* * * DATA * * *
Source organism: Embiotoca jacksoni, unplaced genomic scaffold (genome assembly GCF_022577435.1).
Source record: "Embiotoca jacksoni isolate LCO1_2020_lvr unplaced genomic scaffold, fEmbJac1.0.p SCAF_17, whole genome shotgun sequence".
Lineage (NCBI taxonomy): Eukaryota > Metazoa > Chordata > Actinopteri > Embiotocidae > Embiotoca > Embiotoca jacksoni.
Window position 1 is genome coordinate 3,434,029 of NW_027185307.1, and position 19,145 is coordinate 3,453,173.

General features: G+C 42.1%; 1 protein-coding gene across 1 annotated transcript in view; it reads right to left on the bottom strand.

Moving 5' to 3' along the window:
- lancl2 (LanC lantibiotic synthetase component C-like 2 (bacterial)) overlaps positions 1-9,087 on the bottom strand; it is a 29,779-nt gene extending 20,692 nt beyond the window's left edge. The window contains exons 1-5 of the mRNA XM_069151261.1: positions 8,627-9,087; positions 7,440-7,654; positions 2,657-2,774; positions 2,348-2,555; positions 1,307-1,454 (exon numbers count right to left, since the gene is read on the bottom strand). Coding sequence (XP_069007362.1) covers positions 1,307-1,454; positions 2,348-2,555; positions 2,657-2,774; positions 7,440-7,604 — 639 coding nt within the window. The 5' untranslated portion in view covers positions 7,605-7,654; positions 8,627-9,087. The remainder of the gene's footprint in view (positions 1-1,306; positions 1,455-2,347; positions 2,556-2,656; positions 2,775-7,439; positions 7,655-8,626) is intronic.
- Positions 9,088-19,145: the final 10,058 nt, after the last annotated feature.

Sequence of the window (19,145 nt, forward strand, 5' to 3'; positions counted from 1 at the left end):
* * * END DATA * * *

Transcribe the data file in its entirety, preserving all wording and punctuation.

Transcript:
Source organism: Embiotoca jacksoni, unplaced genomic scaffold (genome assembly GCF_022577435.1).
Source record: "Embiotoca jacksoni isolate LCO1_2020_lvr unplaced genomic scaffold, fEmbJac1.0.p SCAF_17, whole genome shotgun sequence".
Lineage (NCBI taxonomy): Eukaryota > Metazoa > Chordata > Actinopteri > Embiotocidae > Embiotoca > Embiotoca jacksoni.
Window position 1 is genome coordinate 3,434,029 of NW_027185307.1, and position 19,145 is coordinate 3,453,173.

General features: G+C 42.1%; 1 protein-coding gene across 1 annotated transcript in view; it reads right to left on the bottom strand.

Moving 5' to 3' along the window:
- lancl2 (LanC lantibiotic synthetase component C-like 2 (bacterial)) overlaps positions 1-9,087 on the bottom strand; it is a 29,779-nt gene extending 20,692 nt beyond the window's left edge. The window contains exons 1-5 of the mRNA XM_069151261.1: positions 8,627-9,087; positions 7,440-7,654; positions 2,657-2,774; positions 2,348-2,555; positions 1,307-1,454 (exon numbers count right to left, since the gene is read on the bottom strand). Coding sequence (XP_069007362.1) covers positions 1,307-1,454; positions 2,348-2,555; positions 2,657-2,774; positions 7,440-7,604 — 639 coding nt within the window. The 5' untranslated portion in view covers positions 7,605-7,654; positions 8,627-9,087. The remainder of the gene's footprint in view (positions 1-1,306; positions 1,455-2,347; positions 2,556-2,656; positions 2,775-7,439; positions 7,655-8,626) is intronic.
- Positions 9,088-19,145: the final 10,058 nt, after the last annotated feature.

Sequence of the window (19,145 nt, forward strand, 5' to 3'; positions counted from 1 at the left end):